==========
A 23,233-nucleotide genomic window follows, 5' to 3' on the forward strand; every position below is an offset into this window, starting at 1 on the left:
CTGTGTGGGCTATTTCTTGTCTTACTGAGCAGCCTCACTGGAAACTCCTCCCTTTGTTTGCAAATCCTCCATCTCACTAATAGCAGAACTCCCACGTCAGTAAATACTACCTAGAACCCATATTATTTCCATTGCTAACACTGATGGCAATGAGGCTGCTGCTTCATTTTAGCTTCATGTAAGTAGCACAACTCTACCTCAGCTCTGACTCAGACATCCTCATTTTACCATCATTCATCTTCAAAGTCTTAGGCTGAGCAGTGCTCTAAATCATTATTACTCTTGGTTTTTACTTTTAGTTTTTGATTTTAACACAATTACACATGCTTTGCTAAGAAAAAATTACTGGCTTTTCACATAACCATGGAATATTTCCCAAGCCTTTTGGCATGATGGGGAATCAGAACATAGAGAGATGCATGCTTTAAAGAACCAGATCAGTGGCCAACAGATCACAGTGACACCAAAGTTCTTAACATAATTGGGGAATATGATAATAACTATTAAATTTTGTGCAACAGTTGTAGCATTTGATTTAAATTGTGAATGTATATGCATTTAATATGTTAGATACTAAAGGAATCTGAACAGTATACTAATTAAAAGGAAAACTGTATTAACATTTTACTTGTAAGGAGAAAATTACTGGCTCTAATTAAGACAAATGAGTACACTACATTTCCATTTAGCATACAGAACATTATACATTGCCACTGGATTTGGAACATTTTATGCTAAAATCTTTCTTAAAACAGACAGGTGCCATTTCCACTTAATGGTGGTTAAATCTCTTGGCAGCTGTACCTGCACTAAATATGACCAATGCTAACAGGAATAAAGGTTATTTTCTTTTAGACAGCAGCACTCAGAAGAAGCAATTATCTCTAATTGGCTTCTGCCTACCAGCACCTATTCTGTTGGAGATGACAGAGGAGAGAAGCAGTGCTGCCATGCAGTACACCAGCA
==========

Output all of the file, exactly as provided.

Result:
A 23,233-nucleotide genomic window follows, 5' to 3' on the forward strand; every position below is an offset into this window, starting at 1 on the left:
CTGTGTGGGCTATTTCTTGTCTTACTGAGCAGCCTCACTGGAAACTCCTCCCTTTGTTTGCAAATCCTCCATCTCACTAATAGCAGAACTCCCACGTCAGTAAATACTACCTAGAACCCATATTATTTCCATTGCTAACACTGATGGCAATGAGGCTGCTGCTTCATTTTAGCTTCATGTAAGTAGCACAACTCTACCTCAGCTCTGACTCAGACATCCTCATTTTACCATCATTCATCTTCAAAGTCTTAGGCTGAGCAGTGCTCTAAATCATTATTACTCTTGGTTTTTACTTTTAGTTTTTGATTTTAACACAATTACACATGCTTTGCTAAGAAAAAATTACTGGCTTTTCACATAACCATGGAATATTTCCCAAGCCTTTTGGCATGATGGGGAATCAGAACATAGAGAGATGCATGCTTTAAAGAACCAGATCAGTGGCCAACAGATCACAGTGACACCAAAGTTCTTAACATAATTGGGGAATATGATAATAACTATTAAATTTTGTGCAACAGTTGTAGCATTTGATTTAAATTGTGAATGTATATGCATTTAATATGTTAGATACTAAAGGAATCTGAACAGTATACTAATTAAAAGGAAAACTGTATTAACATTTTACTTGTAAGGAGAAAATTACTGGCTCTAATTAAGACAAATGAGTACACTACATTTCCATTTAGCATACAGAACATTATACATTGCCACTGGATTTGGAACATTTTATGCTAAAATCTTTCTTAAAACAGACAGGTGCCATTTCCACTTAATGGTGGTTAAATCTCTTGGCAGCTGTACCTGCACTAAATATGACCAATGCTAACAGGAATAAAGGTTATTTTCTTTTAGACAGCAGCACTCAGAAGAAGCAATTATCTCTAATTGGCTTCTGCCTACCAGCACCTATTCTGTTGGAGATGACAGAGGAGAGAAGCAGTGCTGCCATGCAGTACACCAGCA